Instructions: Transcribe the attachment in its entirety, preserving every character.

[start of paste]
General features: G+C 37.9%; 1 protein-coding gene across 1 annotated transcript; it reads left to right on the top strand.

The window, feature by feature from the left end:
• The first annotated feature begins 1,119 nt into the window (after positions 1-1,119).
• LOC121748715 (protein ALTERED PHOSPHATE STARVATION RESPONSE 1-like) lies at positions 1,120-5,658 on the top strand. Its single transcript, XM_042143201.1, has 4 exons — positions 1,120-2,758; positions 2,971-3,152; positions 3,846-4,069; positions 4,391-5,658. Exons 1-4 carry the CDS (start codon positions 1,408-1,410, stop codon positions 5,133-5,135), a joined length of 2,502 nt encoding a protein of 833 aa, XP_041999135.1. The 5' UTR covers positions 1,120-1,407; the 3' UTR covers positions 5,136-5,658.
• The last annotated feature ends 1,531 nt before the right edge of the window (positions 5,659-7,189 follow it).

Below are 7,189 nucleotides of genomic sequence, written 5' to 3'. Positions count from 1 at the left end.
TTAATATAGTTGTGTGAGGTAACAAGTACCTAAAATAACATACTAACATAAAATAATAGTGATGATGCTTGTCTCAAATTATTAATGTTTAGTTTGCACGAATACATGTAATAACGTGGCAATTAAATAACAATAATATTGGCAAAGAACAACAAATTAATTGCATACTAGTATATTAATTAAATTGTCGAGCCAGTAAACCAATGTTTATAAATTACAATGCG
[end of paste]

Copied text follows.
General features: G+C 37.9%; 1 protein-coding gene across 1 annotated transcript; it reads left to right on the top strand.

The window, feature by feature from the left end:
• The first annotated feature begins 1,119 nt into the window (after positions 1-1,119).
• LOC121748715 (protein ALTERED PHOSPHATE STARVATION RESPONSE 1-like) lies at positions 1,120-5,658 on the top strand. Its single transcript, XM_042143201.1, has 4 exons — positions 1,120-2,758; positions 2,971-3,152; positions 3,846-4,069; positions 4,391-5,658. Exons 1-4 carry the CDS (start codon positions 1,408-1,410, stop codon positions 5,133-5,135), a joined length of 2,502 nt encoding a protein of 833 aa, XP_041999135.1. The 5' UTR covers positions 1,120-1,407; the 3' UTR covers positions 5,136-5,658.
• The last annotated feature ends 1,531 nt before the right edge of the window (positions 5,659-7,189 follow it).

Below are 7,189 nucleotides of genomic sequence, written 5' to 3'. Positions count from 1 at the left end.
TTAATATAGTTGTGTGAGGTAACAAGTACCTAAAATAACATACTAACATAAAATAATAGTGATGATGCTTGTCTCAAATTATTAATGTTTAGTTTGCACGAATACATGTAATAACGTGGCAATTAAATAACAATAATATTGGCAAAGAACAACAAATTAATTGCATACTAGTATATTAATTAAATTGTCGAGCCAGTAAACCAATGTTTATAAATTACAATGCG